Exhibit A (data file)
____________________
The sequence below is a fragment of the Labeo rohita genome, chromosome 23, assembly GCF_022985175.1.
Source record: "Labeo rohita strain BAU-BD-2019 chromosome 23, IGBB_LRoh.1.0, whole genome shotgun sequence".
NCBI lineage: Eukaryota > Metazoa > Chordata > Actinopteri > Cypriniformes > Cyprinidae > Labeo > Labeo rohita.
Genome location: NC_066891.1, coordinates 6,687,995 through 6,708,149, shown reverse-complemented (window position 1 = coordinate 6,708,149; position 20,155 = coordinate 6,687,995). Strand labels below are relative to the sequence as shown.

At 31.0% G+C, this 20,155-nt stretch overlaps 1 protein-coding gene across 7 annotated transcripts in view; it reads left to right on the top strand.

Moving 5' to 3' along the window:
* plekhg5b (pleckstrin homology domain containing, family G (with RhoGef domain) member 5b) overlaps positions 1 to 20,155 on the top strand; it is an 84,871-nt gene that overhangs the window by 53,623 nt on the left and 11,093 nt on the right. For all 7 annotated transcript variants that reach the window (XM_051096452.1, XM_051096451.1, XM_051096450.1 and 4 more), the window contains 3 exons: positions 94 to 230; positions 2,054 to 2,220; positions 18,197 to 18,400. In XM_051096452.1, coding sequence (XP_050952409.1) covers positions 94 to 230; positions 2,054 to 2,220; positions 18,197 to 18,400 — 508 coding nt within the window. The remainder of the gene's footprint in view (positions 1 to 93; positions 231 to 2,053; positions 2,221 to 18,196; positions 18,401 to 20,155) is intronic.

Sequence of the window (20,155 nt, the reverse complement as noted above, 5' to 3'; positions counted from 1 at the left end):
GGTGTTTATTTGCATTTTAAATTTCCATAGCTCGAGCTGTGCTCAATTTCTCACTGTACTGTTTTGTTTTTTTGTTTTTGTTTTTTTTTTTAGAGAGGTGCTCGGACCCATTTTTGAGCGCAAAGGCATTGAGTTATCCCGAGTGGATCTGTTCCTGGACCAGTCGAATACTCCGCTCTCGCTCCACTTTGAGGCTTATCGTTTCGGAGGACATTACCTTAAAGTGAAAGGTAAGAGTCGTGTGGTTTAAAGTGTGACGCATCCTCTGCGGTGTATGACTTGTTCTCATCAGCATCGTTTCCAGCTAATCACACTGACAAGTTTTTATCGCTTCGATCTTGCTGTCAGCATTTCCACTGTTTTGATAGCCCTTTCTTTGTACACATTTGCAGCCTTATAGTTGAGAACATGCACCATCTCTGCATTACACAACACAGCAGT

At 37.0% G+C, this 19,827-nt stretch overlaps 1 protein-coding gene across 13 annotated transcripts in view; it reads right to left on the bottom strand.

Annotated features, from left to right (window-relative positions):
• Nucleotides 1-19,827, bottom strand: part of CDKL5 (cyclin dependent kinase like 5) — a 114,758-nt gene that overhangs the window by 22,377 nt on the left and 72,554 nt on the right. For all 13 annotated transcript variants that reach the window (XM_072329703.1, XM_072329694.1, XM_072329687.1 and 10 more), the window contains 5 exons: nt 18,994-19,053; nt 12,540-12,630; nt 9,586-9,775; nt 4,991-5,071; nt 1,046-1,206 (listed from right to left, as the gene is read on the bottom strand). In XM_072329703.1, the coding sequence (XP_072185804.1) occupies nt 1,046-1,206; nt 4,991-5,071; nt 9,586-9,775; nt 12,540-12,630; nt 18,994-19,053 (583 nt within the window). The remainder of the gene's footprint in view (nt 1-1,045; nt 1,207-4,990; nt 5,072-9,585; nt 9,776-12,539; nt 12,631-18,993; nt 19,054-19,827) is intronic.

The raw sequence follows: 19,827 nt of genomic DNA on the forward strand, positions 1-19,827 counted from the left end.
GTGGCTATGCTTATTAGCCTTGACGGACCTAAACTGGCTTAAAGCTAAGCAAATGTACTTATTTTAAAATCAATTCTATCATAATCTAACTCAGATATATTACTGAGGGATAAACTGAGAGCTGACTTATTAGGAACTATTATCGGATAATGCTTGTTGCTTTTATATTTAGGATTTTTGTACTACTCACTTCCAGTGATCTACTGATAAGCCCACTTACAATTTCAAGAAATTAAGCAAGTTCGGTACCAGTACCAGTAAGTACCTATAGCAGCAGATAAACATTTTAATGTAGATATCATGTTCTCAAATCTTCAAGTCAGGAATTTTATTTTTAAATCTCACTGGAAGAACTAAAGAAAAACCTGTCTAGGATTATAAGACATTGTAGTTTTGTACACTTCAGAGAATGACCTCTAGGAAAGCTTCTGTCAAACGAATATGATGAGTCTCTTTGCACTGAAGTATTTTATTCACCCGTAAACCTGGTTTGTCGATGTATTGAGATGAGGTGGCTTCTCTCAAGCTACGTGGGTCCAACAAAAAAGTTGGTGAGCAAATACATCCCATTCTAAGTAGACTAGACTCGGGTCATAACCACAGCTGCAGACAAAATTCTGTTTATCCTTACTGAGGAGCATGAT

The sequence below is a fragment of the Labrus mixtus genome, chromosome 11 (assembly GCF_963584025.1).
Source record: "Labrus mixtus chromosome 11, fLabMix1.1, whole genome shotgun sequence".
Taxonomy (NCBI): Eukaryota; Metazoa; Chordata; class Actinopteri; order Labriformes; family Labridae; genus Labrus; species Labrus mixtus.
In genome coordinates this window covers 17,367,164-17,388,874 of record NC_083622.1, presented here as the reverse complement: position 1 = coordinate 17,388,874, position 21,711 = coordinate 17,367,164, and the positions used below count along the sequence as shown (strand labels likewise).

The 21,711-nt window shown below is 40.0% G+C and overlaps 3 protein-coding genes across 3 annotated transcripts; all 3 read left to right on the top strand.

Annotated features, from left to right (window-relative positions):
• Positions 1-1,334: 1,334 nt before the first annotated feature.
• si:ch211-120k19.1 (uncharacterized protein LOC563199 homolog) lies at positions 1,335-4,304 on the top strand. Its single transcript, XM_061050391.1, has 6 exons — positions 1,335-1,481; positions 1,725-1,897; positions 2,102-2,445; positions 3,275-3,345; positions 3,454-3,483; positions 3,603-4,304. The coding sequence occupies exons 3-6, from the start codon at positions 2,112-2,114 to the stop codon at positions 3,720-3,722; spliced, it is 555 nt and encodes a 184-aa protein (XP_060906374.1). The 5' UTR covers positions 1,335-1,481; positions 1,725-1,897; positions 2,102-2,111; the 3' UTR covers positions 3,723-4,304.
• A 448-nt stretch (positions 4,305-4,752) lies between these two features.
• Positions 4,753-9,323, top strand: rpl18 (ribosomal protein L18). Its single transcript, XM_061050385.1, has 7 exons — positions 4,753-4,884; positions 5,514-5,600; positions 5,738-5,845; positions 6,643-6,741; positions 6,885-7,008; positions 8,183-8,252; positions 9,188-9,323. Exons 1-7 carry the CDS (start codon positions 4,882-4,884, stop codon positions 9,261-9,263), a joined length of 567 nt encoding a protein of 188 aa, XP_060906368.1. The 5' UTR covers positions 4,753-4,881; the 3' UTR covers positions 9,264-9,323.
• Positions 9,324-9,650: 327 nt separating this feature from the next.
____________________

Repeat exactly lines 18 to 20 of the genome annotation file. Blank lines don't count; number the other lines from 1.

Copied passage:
In genome coordinates this window covers 17,367,164-17,388,874 of record NC_083622.1, presented here as the reverse complement: position 1 = coordinate 17,388,874, position 21,711 = coordinate 17,367,164, and the positions used below count along the sequence as shown (strand labels likewise).

The 21,711-nt window shown below is 40.0% G+C and overlaps 3 protein-coding genes across 3 annotated transcripts; all 3 read left to right on the top strand.

Annotated features, from left to right (window-relative positions):